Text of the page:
We bought some snacks in a shop selling traditional sweets, and rested in a grassy patch at a playground, where we had the tea I had brought with us, and the mini scones and warabi mochi that we had bought in the shop.
After two more hours of walking in the sun, we decided to take a two kilometer detour to a cafe that I saw on my map.
They were open and had a lunch set with konji rice and vegetables, pickles and tofu, much like the breakfast we just ate this morning, but eating it again did not excite us.
But it was awesome just to be in a cool cafe and not walking in the heat.
We talked about why walking all day seems to be so hard for us.
At home, even when we run an hour each day and swim for one hour more, we still spend most of our waking hours sitting.
We sit in the car when we drive to the pool, or to the running path, or to do our shopping.
We also sit at home and read or paint or watch TV.
We calculated that if we are awake for about 16 hours per day (8am to midnight) and we are on our feet or active for 4 hours per day, this means that we are normally sitting for 12 hours per day.
On a pilgrimage, it is the exact opposite of our daily lives.
We walk for 10 hours per day, which includes visiting temples or doing sightseeing, either way we are standing on our feet all day every day,, and we sit or rest for only 4 hours per day.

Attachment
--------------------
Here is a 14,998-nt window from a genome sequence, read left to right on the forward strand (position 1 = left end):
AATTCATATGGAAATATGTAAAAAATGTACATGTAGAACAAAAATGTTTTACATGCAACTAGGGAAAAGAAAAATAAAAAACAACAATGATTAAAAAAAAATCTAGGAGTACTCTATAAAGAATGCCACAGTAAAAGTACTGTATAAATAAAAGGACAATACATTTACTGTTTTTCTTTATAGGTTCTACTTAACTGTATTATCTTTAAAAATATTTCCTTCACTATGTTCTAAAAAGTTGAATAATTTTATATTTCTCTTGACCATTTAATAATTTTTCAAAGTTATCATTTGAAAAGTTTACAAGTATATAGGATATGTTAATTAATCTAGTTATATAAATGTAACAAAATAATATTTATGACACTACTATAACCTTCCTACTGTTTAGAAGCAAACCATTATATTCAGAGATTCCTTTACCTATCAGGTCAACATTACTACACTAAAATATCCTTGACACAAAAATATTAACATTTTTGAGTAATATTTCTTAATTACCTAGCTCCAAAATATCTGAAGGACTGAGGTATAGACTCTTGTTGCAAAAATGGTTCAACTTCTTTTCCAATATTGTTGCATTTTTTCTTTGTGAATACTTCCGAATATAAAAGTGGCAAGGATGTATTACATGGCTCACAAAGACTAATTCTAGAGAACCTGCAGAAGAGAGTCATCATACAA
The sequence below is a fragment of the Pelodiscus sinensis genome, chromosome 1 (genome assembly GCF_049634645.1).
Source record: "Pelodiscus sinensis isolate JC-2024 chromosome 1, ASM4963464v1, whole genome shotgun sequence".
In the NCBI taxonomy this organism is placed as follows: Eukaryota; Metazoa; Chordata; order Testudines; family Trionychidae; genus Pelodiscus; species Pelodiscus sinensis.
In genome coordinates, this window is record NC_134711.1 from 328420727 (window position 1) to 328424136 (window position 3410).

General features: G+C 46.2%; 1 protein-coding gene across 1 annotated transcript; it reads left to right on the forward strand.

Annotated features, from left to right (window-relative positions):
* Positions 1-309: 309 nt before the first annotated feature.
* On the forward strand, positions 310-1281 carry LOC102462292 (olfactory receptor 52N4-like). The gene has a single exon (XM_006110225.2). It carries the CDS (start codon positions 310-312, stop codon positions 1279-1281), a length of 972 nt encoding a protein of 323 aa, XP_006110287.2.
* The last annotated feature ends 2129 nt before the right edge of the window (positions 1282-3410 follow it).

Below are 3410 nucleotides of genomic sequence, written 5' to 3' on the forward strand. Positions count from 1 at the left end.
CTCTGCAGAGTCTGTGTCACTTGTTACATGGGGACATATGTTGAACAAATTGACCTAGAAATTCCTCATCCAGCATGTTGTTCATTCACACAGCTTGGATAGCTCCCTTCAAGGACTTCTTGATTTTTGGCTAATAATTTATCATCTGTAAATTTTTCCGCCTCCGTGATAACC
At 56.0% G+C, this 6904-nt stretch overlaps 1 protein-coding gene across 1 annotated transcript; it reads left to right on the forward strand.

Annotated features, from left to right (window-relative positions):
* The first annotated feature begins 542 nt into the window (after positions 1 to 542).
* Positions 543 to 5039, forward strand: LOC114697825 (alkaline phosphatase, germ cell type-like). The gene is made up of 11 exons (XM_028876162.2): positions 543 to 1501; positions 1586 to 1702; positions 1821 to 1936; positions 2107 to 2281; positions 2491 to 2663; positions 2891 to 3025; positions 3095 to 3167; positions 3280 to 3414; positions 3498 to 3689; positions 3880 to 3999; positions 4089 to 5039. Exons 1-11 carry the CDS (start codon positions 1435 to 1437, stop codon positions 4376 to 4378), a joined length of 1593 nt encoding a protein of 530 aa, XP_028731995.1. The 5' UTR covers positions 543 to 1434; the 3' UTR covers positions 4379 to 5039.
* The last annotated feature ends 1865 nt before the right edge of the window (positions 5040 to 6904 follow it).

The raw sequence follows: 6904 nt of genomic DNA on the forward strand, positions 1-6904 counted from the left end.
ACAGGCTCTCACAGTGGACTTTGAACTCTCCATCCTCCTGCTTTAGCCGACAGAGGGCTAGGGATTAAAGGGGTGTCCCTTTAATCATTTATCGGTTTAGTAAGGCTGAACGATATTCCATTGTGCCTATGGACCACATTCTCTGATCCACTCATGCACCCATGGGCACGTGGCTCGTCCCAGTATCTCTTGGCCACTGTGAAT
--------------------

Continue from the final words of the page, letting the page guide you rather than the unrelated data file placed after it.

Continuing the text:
We continued walking after lunch to Imazu.
This temple is located at the base of a small mountain above an area full of rice fields.
Seiganji temple #83, was established in the year 1175.
The principal image of worship is the Amida Nyorai.
The mountain is called Mount Bishamon of Imazu.
At its peak, there were 42 temples on this mountain, but now only Seiganji temple remains.
The temple had many national treasures and other important cultural statues, but they were all taken to the National Museum.
Nobody was at the temple office, so I rang the doorbell of the intercom.
A young woman answered and I asked in Japanese if we can get our book stamped.
She said yes and that she would come right away.
She seemed utterly shocked when she saw that we were foreigners.
She very carefully stamped our book and scroll, making sure to roll the scroll very carefully.
The temple is built on the slopes of a small mountain with the main hall building up the stairs and a viewing point at the top.
From there, we were walking to the train station to go back to Fukuoka, when it started raining, so we took another tea break closer to the train station.
At Bunchi cafe, the woman owner makes her own bagels.
She had only two tables in her tiny cafe and only two bagels.
I guess business is slow…
We had her signature dish, which is a toasted bagel cut into bite sized pieces, with cream cheese and blueberry compote and a ginger tea for me, and a banana and black sesame smoothie for Jules.
We took the train to Tenjin station and at a big electronics store I bought a new power bank for my phone.
My old charger is running out of power and is not able to charge my phone.
In fact, our Apple Watches are also running out of battery charge by the end of the day.
If our phones, watches and power banks cannot take the heat, imagine how we feel…
We had a dinner of soba noodles and tempura at the Tenjin station, and a
small chocolate truffle for dessert.
At our Onsen hotel, we had a very reviving soak in the hot springs.
I alternated between warm and cold water to reduce the swelling and pressure in my ankles and achy feet.
Stats: 34,600 steps
Today’s walk: 25.5 km
Kilometers walked to date: 47.5
T83 – Seiganji 誓願寺
T107- Takayoshi Temple 隆善寺